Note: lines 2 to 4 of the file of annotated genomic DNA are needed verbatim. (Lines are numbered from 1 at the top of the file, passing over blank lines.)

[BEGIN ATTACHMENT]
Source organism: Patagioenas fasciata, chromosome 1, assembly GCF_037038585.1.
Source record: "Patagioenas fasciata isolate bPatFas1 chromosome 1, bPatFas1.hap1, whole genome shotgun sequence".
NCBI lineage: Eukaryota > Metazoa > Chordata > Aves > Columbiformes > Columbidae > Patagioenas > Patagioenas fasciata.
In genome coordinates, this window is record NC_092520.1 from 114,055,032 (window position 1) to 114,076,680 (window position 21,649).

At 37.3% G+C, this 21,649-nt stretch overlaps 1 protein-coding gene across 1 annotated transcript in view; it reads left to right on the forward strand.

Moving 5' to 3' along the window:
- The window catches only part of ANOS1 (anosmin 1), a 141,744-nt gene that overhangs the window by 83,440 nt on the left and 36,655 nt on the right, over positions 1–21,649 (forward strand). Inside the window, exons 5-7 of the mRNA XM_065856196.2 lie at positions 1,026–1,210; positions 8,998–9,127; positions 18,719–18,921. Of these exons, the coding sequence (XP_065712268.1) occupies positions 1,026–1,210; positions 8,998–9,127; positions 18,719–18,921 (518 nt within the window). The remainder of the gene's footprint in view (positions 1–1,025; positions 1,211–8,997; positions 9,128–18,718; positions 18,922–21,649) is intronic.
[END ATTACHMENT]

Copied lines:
Source record: "Patagioenas fasciata isolate bPatFas1 chromosome 1, bPatFas1.hap1, whole genome shotgun sequence".
NCBI lineage: Eukaryota > Metazoa > Chordata > Aves > Columbiformes > Columbidae > Patagioenas > Patagioenas fasciata.
In genome coordinates, this window is record NC_092520.1 from 114,055,032 (window position 1) to 114,076,680 (window position 21,649).